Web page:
Tree trunk spiral with green leaf by Joey Kyber on Unsplash

Nurture your online community with regular ritual

“A ritual is any practice that marks a time or event as special or important. The actions are imbued with meaning. They connect the present with things in the past and our hope for the future. . . . Meaning creates a feeling of stability in the midst of change. Rituals are a tool to bring meaning into our lives.”
~ Charles Vogl, The Art of Community: Seven Principles of Belonging

Rituals can help us feel more grounded, and give us an opportunity to connect with one another and with ourselves. During these extremely topsy-turvy times, we need rituals more than ever!

When I say ritual, I don’t mean big, formal rituals like weddings and funerals, but the more everyday kind, or what Oxford defines as a series of actions or type of behavior regularly and invariably followed by someone. Creating regular yearly, monthly, weekly, or even daily rituals for your online community can foster true connection.

tracking wonder questFor example, Tracking Wonder, a company I work with as a contractor, holds an online event each December called Quest. For 3-4 weeks, the company’s founder, Jeffrey Davis, provides prompts to help participants reflect on their intentions for the year ahead. “Questers” have the opportunity to join a Facebook group where they can share their experience.

During the rest of the year, every week on “Howl-Out Friday,” Questers are encouraged to share with the group something they want to celebrate on their Quest (e.g. a new habit, publication, offer, client, insight, collaboration, workshop, etc.). It’s a beautiful, supportive community where people are making great strides towards their goals. These regular weekly and annual opportunities to participate in group reflection and celebration rituals are part of what has created such strong connections.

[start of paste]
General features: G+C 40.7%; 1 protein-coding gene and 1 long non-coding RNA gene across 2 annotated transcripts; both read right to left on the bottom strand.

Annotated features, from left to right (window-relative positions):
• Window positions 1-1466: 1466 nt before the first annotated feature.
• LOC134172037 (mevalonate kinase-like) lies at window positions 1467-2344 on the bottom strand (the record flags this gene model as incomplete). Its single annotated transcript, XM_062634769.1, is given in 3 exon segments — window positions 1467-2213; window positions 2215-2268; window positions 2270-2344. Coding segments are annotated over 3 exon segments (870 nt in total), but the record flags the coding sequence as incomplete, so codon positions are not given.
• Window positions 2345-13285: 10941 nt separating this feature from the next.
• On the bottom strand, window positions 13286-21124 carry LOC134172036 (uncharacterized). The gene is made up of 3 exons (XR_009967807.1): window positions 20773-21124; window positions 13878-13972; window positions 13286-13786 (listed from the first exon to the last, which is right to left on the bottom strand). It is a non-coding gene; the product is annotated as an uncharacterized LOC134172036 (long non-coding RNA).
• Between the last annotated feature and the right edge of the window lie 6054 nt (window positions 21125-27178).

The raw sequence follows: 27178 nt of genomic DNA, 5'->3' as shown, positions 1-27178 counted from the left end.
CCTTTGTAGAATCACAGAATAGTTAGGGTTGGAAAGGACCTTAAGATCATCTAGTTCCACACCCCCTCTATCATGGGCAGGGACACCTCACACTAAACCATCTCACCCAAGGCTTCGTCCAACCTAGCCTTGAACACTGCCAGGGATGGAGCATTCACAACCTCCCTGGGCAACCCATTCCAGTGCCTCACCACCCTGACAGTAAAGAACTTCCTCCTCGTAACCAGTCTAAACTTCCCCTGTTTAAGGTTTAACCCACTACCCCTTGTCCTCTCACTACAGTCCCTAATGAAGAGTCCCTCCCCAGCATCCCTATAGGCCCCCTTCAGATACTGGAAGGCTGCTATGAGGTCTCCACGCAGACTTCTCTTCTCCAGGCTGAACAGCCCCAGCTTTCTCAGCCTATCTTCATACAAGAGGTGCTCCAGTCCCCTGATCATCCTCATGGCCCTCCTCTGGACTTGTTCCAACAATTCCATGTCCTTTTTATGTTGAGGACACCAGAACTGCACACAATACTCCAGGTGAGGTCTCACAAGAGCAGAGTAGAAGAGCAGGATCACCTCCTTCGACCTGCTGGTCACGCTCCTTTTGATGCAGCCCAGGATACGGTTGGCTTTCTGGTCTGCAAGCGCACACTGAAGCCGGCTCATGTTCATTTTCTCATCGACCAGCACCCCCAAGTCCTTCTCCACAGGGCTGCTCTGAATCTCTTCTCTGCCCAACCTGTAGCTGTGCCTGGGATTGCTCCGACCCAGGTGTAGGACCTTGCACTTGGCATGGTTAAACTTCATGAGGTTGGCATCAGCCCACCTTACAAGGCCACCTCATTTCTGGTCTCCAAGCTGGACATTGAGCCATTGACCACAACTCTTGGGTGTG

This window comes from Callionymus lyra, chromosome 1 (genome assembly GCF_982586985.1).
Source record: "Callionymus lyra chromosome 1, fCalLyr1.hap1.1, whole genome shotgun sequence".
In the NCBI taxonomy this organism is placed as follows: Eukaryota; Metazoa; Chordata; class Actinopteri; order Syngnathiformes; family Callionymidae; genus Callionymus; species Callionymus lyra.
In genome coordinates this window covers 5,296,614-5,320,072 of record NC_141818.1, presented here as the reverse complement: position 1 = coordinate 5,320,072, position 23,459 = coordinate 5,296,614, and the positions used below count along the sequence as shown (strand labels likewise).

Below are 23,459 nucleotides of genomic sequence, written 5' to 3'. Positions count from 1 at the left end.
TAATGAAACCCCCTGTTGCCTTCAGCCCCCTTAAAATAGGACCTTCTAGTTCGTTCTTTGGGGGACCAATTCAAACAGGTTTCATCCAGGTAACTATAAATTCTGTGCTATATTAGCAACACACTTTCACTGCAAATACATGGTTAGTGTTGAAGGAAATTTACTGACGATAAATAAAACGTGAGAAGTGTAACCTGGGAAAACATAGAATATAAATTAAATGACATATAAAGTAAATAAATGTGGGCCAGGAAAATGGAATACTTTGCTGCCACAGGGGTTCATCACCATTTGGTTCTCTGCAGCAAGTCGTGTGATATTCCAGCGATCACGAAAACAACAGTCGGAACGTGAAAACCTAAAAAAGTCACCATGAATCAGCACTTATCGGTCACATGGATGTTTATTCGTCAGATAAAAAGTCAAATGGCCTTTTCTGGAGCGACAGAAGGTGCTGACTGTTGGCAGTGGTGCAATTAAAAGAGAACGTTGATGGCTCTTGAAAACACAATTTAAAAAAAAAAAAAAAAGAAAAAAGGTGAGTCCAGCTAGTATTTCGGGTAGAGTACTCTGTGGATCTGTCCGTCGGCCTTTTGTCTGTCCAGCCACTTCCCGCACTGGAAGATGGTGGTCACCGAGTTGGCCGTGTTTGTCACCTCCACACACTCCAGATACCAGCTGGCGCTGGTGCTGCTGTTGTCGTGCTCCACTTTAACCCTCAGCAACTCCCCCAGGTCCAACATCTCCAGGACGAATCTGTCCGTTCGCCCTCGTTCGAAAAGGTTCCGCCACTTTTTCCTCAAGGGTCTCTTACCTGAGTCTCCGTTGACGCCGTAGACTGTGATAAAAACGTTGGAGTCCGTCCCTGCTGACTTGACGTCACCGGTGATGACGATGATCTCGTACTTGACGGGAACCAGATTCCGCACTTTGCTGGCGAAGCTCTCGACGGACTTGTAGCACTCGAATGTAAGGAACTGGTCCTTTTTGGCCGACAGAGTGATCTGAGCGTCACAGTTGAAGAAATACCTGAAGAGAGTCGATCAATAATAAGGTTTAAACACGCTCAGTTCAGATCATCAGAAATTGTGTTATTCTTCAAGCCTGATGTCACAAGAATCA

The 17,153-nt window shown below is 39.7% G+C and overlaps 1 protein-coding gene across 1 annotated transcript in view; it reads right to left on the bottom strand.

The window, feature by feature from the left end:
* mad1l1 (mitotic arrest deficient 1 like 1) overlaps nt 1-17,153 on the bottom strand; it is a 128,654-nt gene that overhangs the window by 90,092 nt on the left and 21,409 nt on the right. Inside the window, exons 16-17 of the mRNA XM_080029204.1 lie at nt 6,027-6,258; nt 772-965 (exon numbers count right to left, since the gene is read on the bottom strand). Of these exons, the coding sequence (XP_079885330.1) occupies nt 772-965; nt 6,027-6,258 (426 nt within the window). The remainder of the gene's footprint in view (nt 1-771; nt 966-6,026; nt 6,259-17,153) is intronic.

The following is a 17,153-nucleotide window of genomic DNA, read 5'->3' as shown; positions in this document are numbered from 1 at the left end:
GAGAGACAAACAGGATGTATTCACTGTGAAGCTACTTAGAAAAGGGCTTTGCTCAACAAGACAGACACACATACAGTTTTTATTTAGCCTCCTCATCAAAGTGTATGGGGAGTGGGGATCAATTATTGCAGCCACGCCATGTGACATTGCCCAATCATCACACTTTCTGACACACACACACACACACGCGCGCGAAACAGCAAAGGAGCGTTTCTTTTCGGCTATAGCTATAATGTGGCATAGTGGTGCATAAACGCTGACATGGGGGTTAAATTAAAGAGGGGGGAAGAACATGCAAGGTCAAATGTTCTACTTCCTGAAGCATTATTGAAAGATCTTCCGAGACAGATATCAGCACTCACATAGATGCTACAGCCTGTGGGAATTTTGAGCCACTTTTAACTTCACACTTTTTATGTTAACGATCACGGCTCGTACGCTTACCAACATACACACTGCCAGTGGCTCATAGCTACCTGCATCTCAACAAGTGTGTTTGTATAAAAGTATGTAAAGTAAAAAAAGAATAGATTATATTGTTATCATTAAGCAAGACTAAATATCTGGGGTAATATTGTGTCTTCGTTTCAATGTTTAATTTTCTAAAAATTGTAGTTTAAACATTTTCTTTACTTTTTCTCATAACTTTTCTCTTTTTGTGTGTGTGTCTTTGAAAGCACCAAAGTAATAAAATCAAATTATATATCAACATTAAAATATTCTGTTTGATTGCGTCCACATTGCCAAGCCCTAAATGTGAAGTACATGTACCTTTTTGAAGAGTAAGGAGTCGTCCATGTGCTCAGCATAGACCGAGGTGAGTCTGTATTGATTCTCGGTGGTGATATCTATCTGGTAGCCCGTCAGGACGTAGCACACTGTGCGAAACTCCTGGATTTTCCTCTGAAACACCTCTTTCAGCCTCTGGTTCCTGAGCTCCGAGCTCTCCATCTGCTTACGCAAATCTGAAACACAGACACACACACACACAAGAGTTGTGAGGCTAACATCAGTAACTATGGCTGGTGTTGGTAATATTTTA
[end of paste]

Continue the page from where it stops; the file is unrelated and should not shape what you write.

vegan mofoVeganMofo (the Vegan Month of Food) is another example of a community participating in yearly and monthly rituals. Since 2007, VeganMoFo has brought people who are passionate about cooking and eating vegan food together by encouraging them to post every weekday during VeganMoFo month about vegan food. Participants use the hashtag #veganmofo and the hashtag for the year (e.g. #vgnmf17) to help find each other. A blogroll is also created on veganmofo.com with links to participants’ blogs, YouTube channels, Instagram feeds, Twitter feeds, and Facebook accounts to make it easier to connect.

To keep the momentum going, folks can participate in monthly MiniMofos. A MiniMofo theme is posted at the beginning of the month on the Vegan Mofo blog. For example, the January 2018 theme was Creating Warmth. At the end of the month, a round-up of what folks shared that month is posted.

art everyday monthLeah Piken Kolidas has also created a lovely community with her Art Every Day Month each November. Started in 2004, participants are encouraged to make something each day (e.g. paint, draw, knit, sew, cook, decorate, write, take a photo, make ceramics, craft jewelry) and share it on their blog and/or Instagram using the annual hashtag (e.g. #aedm2017), or in the Art Every Day Month Facebook group. The comments on Leah’s announcement of the 2017 Art Every Day Month show what this annual event and its community mean to people: